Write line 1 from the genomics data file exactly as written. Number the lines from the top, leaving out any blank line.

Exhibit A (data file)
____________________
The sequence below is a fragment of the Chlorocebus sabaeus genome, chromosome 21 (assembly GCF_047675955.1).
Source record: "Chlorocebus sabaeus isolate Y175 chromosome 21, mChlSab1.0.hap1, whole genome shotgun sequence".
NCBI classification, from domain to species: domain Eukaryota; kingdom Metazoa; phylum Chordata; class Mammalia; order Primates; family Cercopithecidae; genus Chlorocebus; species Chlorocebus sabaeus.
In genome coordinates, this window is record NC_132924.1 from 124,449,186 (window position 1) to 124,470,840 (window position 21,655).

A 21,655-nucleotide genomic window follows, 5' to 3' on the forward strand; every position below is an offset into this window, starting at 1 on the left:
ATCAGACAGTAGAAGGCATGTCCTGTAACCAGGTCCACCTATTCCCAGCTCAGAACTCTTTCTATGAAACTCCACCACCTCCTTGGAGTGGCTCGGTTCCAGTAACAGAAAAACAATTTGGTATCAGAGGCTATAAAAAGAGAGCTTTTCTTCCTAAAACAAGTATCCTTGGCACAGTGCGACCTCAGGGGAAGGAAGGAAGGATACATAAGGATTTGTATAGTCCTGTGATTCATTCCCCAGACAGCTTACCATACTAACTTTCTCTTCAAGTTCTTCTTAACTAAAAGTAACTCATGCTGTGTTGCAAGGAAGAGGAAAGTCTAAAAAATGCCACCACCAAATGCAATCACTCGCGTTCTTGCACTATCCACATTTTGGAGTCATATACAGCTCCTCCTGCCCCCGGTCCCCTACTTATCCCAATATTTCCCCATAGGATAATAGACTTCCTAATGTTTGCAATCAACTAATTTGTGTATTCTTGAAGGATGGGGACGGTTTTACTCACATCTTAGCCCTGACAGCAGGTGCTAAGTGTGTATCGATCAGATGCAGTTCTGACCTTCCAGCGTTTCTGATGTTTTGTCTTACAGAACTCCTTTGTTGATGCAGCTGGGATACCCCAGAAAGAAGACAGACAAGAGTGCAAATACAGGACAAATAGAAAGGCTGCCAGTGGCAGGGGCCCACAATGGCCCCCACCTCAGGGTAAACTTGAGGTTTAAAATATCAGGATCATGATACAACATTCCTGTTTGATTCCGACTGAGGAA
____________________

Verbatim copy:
The sequence below is a fragment of the Chlorocebus sabaeus genome, chromosome 21 (assembly GCF_047675955.1).